Mo Town can't be faulted for who he beat but Takaful, who pushed him in the Remsen, had nothing in the Jerome. He spit it out three furlongs from the wire.

Meanwhile this Saturday's Mucho Macho Man at Gulfstream, which generally attracts a more promising group of Derby hopefuls, is endowed with zero Derby points because it is a one-turn mile and one-turn races are not eligible for qualifying points.

This might as well be called the anti-Gulfstream rule, since the South Florida track is the only winter venue that offers one-turn miles.

New year, old issue

The debate over decoupling will be a major topic of conversation in Florida the first third of the year. (The Florida legislature meets in March and April.)

Dog tracks and jai alai frontons continue to push hard for permission to maintain poker and slots without pari-mutuels. Some form of decoupling seems inevitable. It's mandatory that horsemen and their representatives keep a close eye on any forthcoming legislation.

A plan almost got through last year, which would have excluded Gulfstream and Tampa Bay Downs from decoupling and paid horsemen and the two tracks millions in subsidies for operations and purses. This is a good starting point but there must be a perpetuity provision for the two thoroughbred tracks, so Gulfstream and/or Tampa can't go back to the legislature in a few years asking for equal treatment with the former dog tracks and jai alai frontons.

Beware Genting

Gulfstream horsemen also need to keep a wary eye on Genting's new association with the South Florida track's casino. This is the same outfit that is royally screwing horsemen at Aqueduct by moving the most lucrative slots off the books from which horsemen benefit and putting them on the Nassau County OTB account.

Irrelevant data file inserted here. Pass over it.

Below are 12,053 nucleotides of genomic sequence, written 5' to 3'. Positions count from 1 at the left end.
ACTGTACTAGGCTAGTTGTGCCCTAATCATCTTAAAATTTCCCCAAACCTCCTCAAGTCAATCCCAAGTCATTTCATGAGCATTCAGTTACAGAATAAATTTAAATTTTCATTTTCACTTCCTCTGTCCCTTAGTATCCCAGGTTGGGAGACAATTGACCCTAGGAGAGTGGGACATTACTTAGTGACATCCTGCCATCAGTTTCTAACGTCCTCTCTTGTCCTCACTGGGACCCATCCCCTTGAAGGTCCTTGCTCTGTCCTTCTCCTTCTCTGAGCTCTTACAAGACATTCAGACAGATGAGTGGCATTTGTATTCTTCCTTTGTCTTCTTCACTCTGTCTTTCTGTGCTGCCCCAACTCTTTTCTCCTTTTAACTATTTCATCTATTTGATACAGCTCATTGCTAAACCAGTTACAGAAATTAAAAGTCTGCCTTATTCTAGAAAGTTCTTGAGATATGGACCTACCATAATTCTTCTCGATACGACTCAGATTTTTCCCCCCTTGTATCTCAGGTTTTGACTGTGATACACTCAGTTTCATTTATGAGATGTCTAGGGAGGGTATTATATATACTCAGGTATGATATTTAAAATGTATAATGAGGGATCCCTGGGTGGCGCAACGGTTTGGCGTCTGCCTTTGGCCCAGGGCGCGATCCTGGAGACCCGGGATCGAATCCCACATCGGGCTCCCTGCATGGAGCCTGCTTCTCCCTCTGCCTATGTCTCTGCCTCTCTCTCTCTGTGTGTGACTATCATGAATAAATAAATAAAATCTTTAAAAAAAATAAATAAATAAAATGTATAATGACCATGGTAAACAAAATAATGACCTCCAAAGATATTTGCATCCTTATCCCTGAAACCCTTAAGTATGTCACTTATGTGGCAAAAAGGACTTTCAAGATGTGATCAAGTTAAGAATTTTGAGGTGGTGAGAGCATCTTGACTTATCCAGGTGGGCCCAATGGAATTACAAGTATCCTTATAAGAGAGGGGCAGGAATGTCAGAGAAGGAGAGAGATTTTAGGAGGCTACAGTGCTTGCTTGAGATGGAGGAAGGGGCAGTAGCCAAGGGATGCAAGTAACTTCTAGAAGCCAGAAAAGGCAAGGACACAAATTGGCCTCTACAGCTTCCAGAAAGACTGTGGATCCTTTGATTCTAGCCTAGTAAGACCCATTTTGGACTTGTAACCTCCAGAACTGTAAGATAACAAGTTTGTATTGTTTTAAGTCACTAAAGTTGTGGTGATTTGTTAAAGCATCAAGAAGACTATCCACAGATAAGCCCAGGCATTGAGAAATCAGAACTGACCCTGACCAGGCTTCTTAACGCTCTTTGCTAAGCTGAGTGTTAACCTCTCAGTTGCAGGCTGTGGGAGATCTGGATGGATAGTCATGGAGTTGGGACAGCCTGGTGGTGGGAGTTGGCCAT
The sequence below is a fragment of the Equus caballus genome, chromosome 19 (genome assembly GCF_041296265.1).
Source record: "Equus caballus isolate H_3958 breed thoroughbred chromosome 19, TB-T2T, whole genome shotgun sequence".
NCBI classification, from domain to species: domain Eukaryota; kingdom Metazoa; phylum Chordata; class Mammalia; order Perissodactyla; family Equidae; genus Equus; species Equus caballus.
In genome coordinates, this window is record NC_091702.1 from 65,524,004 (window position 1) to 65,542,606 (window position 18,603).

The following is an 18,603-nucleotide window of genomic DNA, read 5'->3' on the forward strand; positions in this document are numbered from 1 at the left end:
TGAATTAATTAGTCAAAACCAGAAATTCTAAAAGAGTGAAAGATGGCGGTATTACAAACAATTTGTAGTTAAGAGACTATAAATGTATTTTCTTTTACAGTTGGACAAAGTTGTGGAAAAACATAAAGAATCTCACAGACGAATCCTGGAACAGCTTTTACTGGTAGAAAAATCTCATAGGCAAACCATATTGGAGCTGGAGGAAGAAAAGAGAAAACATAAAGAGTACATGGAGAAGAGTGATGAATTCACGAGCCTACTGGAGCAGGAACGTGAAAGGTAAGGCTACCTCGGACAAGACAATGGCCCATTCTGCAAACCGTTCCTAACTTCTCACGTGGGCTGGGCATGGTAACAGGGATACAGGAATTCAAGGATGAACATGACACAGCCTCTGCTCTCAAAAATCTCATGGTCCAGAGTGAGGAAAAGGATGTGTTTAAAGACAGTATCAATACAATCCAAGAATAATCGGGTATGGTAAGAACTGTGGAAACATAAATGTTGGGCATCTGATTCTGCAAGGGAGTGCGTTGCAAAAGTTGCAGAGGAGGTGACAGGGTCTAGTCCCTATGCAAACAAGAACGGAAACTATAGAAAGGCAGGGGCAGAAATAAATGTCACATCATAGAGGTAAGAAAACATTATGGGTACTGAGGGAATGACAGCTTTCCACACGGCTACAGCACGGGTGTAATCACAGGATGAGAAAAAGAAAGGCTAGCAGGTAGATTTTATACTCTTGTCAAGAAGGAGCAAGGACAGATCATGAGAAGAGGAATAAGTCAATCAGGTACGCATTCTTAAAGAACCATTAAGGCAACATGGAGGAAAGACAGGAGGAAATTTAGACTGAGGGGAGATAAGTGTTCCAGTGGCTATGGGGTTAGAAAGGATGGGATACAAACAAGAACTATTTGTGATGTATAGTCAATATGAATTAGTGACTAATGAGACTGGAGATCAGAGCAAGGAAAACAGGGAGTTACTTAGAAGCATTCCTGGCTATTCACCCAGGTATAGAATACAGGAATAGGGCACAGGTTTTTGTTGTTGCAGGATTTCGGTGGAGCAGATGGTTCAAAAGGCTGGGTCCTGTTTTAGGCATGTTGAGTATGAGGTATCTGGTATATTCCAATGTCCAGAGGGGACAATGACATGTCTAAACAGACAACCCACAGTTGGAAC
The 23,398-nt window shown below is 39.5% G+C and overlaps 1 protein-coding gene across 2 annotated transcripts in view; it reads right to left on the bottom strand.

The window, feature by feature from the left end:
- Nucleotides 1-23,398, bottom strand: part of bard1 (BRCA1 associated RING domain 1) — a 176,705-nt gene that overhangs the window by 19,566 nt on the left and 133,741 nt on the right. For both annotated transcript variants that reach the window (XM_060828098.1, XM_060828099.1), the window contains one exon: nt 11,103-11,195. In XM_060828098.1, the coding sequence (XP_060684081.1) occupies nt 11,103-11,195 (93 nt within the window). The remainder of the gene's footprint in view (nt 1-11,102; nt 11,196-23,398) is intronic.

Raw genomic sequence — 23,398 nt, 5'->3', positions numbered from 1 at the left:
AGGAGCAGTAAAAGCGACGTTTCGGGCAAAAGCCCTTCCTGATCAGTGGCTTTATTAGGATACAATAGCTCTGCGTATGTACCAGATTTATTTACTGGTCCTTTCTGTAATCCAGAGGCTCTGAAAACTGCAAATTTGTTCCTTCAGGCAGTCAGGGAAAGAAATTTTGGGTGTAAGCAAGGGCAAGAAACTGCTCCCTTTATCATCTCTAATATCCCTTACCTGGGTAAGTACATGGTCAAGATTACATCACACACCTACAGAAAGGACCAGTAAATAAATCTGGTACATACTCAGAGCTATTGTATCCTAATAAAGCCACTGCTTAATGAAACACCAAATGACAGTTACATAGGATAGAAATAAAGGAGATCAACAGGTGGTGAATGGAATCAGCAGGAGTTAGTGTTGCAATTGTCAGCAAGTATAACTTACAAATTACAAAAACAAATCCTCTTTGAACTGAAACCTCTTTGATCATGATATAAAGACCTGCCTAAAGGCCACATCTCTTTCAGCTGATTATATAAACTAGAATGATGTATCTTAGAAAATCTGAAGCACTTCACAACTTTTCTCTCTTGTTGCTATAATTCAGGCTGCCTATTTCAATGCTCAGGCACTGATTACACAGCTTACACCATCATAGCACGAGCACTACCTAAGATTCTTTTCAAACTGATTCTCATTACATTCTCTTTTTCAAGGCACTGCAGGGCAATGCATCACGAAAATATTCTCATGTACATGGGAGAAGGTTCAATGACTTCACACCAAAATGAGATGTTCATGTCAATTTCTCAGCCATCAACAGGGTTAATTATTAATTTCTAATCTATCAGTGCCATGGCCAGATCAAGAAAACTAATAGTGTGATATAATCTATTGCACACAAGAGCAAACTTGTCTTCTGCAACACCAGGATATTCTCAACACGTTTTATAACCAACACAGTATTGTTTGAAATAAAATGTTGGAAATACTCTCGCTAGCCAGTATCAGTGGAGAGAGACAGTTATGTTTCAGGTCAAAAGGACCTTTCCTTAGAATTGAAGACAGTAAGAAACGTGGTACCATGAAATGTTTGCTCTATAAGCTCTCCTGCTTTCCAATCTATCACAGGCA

There is a connection to decoupling. Genting has proven itself to have no affection for horse racing. It's not hard to imagine Genting advising Gulfstream to renovate the building to open more slots space at the expense of the already limited space for racing fans. An opening created by decoupling would only increase the likelihood of this occurring, not immediately but eventually.

Written by Tom Jicha

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Thursday, December 29, 2016

Masochistic DQ another shameful disregard for players

Masochistic, who should be a charter member of Racing's Hall of Infamy, is expected to be disqualified on Friday from his second-place finish in the BC Sprint for a steroid overage. The owners, trainers and jockeys of horses who finished behind him will benefit from increased purses. Bettors who would have had the new official exactas, tri's, etc., will, as usual, get nothing. But this situation is different from the norm. The stewards had a reasonable expectation that he would test positive yet they allowed him to run.

MIAMI, Dec 29--The year ended in keeping with the way it played out. Bettors were played for fools again. I was going to say one last time but there are still a few days left in 2016.